Winning the Fight to Protect Citizens from Sewage Sludge
By Jim Hecker
Director, Environmental Enforcement Project
A Pennsylvania appeals court has revived a nuisance lawsuit by 34 Pennsylvania residents who claim that the spread of 23 million pounds of sewage sludge on a neighboring farm created a repulsive, nauseating stench similar to that of a herd of dead, rotting deer.
A lower court had dismissed the case saying it was barred by Pennsylvania’s Right to Farm Act, which shields farmers from nuisance actions over “normal” farming practices. But the appellate court sent the case back for trial by a jury because it found that there are disputed factual issues as to whether the spreading of sewage sludge in this instance was normal.
The court’s decision is an important legal milestone in Public Justice’s battle to protect citizens from the largely unregulated threat from sewage sludge, or “biosolids,” as it is called by the sludge industry. Sewage sludge is the viscous brown chemical byproduct of this nation’s municipal wastewater treatment systems. It contains bacteria, viruses, pathogens and prescription drugs from domestic human sewage and heavy metals and toxic chemicals from industrial sewage. The U.S. generates over seven million tons of sludge per year, mostly from plants in heavily urbanized areas, and about half of that is dumped on land as fertilizer, often in rural areas.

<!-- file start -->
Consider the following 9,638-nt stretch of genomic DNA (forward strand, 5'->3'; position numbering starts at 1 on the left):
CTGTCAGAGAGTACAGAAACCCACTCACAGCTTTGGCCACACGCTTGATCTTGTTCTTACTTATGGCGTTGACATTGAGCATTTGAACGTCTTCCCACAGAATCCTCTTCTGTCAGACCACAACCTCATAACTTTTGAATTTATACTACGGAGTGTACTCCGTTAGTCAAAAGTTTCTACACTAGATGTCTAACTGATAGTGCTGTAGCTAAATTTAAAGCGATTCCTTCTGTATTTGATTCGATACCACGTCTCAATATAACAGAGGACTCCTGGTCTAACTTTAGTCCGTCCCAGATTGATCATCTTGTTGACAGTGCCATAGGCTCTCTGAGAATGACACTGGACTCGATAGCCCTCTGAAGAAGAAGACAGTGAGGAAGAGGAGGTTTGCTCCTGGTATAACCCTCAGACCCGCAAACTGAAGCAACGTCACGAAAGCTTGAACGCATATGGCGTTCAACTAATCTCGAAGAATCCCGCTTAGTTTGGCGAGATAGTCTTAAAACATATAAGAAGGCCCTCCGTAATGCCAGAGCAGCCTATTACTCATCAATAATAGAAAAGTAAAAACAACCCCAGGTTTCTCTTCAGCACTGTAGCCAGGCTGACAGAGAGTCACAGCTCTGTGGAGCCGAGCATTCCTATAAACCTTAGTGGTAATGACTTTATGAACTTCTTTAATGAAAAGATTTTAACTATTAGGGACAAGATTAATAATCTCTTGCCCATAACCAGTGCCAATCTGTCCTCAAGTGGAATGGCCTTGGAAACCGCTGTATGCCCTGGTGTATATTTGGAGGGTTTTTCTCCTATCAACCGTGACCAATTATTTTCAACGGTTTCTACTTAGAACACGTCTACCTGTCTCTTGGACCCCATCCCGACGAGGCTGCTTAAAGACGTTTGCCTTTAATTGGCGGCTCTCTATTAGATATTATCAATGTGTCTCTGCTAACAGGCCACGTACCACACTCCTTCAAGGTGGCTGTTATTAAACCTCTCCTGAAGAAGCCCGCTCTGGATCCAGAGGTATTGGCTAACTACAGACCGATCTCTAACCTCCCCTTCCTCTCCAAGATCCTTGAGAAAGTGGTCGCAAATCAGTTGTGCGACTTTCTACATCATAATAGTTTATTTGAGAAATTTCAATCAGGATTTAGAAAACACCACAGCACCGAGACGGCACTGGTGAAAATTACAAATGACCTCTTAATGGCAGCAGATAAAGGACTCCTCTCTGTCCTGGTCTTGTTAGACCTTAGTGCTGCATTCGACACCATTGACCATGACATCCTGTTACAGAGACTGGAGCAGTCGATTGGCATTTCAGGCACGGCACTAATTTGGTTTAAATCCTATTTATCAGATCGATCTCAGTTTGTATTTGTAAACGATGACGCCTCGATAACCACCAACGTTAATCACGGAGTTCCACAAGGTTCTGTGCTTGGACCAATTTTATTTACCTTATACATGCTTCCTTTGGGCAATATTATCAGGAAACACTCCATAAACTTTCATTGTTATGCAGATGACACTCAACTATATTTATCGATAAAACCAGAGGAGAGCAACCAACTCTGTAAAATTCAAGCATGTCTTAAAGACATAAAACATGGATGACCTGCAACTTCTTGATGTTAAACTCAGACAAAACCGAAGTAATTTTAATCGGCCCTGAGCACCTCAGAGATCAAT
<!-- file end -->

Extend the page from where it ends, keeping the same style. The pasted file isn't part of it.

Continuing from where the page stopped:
People breathing the fouled air near these dumping grounds are complaining of terrible odors and health problems. Their symptoms are consistent with a 2007 study that found “an increased risk for certain respiratory, gastrointestinal, and other diseases among residents living near farm fields on which the use of biosolids was permitted.”
Public Justice joined this case because the land application of sewage sludge is an issue of national importance. States and the Environmental Protection Agency have created a huge loophole allowing sludge to be applied close to homes with inadequate safeguards to protect public health. This case is intended to compensate the victims of this dangerous practice and create a financial incentive for corporations and sewage treatment plants to use safer disposal methods.
The 34 Pennsylvania plaintiffs in Gilbert v. Synagro allege that the sludge-related activities interfered with the use and enjoyment of their property. Many of them complained that they experienced sore throats, irritated eyes, skin rashes, nausea and difficulty breathing. One resident had to keep her windows closed for four weeks. In depositions, Synagro and farm employees admitted that they had no odor management or nuisance control plans. The suits were filed in July 2008 against Synagro Central LLC and Synagro Mid-Atlantic, Inc., which supplied the sludge, and the two owners of the Hilltop Farm, where the sludge was applied. Houston-based Synagro is the nation’s largest sludge hauler.
The appellate court rebuffed a coordinated industry effort to establish that dumping of sewage sludge on farms should be immune from suit. The residents, who allege tremendous suffering at the hands of Synagro, will now get their day in court, and an opportunity to prove that it is not ‘normal’ for a farm to send odors unlimited in intensity, duration, frequency, or character across and onto neighboring properties.